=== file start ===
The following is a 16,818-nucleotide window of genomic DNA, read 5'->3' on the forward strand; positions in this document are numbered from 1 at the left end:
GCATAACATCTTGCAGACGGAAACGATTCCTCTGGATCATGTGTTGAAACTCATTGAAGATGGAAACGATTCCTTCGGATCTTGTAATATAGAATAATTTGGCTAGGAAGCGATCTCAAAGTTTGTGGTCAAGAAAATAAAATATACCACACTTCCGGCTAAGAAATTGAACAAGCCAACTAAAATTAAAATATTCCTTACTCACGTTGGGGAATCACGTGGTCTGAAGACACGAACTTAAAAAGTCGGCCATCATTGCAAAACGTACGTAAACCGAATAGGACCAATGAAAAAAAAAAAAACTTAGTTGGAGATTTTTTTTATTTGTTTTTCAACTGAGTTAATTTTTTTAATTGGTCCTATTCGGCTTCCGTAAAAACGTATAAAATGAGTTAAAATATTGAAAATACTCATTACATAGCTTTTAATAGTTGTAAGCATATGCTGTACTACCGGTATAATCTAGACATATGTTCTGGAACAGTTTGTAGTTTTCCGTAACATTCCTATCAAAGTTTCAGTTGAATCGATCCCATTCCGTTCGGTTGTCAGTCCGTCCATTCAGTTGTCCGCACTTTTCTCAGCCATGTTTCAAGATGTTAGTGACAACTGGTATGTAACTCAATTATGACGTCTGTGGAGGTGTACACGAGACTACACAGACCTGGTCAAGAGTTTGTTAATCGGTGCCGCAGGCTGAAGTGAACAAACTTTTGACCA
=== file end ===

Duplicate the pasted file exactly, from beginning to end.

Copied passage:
The following is a 16,818-nucleotide window of genomic DNA, read 5'->3' on the forward strand; positions in this document are numbered from 1 at the left end:
GCATAACATCTTGCAGACGGAAACGATTCCTCTGGATCATGTGTTGAAACTCATTGAAGATGGAAACGATTCCTTCGGATCTTGTAATATAGAATAATTTGGCTAGGAAGCGATCTCAAAGTTTGTGGTCAAGAAAATAAAATATACCACACTTCCGGCTAAGAAATTGAACAAGCCAACTAAAATTAAAATATTCCTTACTCACGTTGGGGAATCACGTGGTCTGAAGACACGAACTTAAAAAGTCGGCCATCATTGCAAAACGTACGTAAACCGAATAGGACCAATGAAAAAAAAAAAAACTTAGTTGGAGATTTTTTTTATTTGTTTTTCAACTGAGTTAATTTTTTTAATTGGTCCTATTCGGCTTCCGTAAAAACGTATAAAATGAGTTAAAATATTGAAAATACTCATTACATAGCTTTTAATAGTTGTAAGCATATGCTGTACTACCGGTATAATCTAGACATATGTTCTGGAACAGTTTGTAGTTTTCCGTAACATTCCTATCAAAGTTTCAGTTGAATCGATCCCATTCCGTTCGGTTGTCAGTCCGTCCATTCAGTTGTCCGCACTTTTCTCAGCCATGTTTCAAGATGTTAGTGACAACTGGTATGTAACTCAATTATGACGTCTGTGGAGGTGTACACGAGACTACACAGACCTGGTCAAGAGTTTGTTAATCGGTGCCGCAGGCTGAAGTGAACAAACTTTTGACCA